Tuesday, 24 July 2007

The case against an EU constitution

William Hague has today given a speech to Policy Exchange today on why there should be a referendum on the new EU Treaty (aka the EU constitution).

I am in almost all circumstances against referenda. But the taking of wholesale soveriegnty away from the electorate to the unelected bureacrats in Brussels is fundamentally against anything democratic. I am resigned to the fact that we will never get the chance to vote on this matter I'm afraid - but hopefully some of the media will take this case up some more and Parliament will do its job and give us a chance to say who governs us. Manifestos are the basis for a mandate to rule, not an unelected scrapheap of has been politicians. Below are some selected texts -

So Gordon Brown has been absolutely right to emphasise the importance of sticking to manifesto promises. As he told the BBC the weekend before he became Prime Minister, 'the manifesto is what we put to the public. We've got to honour that manifesto. That is an issue of trust for me with the electorate'.

So is this new Treaty in fact a relabelled Constitution? If we look at what political leaders are saying elsewhere in Europe it turns out that the only matter of dispute is whether, as the Irish Prime Minister says, ninety per cent of it is still there, or, as the Spanish foreign minister claimed only yesterday, it is ninety eight per cent the same.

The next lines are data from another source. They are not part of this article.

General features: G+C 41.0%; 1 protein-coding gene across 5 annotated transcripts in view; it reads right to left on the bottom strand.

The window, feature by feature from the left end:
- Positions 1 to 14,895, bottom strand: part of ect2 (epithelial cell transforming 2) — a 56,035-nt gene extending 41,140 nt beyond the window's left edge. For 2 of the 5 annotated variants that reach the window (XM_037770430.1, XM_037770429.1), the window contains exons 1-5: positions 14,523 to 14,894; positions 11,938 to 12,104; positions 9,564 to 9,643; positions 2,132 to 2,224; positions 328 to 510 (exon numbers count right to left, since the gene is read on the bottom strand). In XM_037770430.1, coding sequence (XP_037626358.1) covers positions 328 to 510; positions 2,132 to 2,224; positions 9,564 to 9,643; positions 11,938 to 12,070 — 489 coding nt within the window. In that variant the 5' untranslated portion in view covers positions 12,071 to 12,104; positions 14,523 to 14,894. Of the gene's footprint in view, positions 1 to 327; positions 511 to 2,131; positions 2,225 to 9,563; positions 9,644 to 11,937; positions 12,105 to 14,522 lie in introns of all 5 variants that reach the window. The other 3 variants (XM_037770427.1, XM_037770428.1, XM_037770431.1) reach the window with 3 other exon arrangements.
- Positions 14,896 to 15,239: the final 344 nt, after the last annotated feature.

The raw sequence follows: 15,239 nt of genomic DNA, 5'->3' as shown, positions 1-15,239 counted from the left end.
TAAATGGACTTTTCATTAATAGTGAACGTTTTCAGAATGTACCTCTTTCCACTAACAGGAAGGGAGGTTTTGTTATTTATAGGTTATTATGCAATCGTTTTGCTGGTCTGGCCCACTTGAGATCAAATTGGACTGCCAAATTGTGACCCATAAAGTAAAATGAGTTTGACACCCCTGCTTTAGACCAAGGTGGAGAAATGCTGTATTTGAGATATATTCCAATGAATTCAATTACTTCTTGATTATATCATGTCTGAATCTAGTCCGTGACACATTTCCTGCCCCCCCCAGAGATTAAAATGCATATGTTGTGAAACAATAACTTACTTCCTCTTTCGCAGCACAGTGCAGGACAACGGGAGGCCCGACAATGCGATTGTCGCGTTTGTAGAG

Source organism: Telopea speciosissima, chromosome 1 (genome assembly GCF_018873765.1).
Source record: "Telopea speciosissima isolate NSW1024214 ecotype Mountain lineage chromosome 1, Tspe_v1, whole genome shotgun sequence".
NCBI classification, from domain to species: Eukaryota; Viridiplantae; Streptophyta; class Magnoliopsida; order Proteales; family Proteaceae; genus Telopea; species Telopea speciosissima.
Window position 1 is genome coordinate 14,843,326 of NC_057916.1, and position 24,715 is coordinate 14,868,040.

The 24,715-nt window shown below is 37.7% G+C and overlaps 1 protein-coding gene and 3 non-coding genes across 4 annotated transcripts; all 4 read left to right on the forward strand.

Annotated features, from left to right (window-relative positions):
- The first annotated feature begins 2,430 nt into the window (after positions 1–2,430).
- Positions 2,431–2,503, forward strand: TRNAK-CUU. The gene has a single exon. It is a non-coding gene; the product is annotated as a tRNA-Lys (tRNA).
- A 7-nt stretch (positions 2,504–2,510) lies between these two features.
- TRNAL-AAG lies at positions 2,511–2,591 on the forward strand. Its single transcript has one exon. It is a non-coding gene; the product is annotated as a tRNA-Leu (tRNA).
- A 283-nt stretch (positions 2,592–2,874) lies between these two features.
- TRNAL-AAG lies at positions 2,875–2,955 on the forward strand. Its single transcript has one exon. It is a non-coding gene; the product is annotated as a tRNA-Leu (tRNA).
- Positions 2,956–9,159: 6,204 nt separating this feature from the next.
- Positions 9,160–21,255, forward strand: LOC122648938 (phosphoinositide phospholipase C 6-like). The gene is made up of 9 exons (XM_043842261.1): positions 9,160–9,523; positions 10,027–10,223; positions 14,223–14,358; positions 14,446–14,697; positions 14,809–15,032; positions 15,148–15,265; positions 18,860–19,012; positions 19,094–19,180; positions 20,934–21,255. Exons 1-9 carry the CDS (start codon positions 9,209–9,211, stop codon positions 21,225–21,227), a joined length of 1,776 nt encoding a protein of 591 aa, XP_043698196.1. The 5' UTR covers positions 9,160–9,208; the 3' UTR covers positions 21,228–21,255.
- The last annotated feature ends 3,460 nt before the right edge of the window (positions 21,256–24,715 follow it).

The mandate's obscurity is a deliberate disguise.

Rather than countries taking their turn to chair the EU's business a new EU President would set the EU's agenda, as well as having a rather undefined role representing Europe to the world. There would be an EU foreign minister in all but name, with his own diplomatic service. Unlike the current High Representative, who reports to the foreign ministers' council meetings, he would preside over it. The EU would for the first time have a single legal personality, a prerequisite for statehood that would allow the EU to sign treaties in its own right. Criminal justice agreements would no longer be strictly intergovernmental but would be treated like ordinary community matters - so the Commission would have the main right to propose laws, the European Parliament would have the right of co-decision and, most importantly, the European Court of Justice would gain full jurisdiction over present and future agreements. Additionally, because of the doctrine of implied external competence, we could now see the Commission taking charge of and the Court of Justice ruling on our extradition agreements with third countries, such as the United States or Algeria.

Our national veto will be abolished in sixty areas. Some are relatively trivial but others are certainly not...

So it is clear that this new Treaty will produce effectively the same wide and fundamental changes to the EU that the rejected Constitution intended.

As the President of the Commission has said, with this new Treaty theEU would acquire 'the dimension of empire'.

The answer is simple: trust the people and let them decide.

Click here for the full text.

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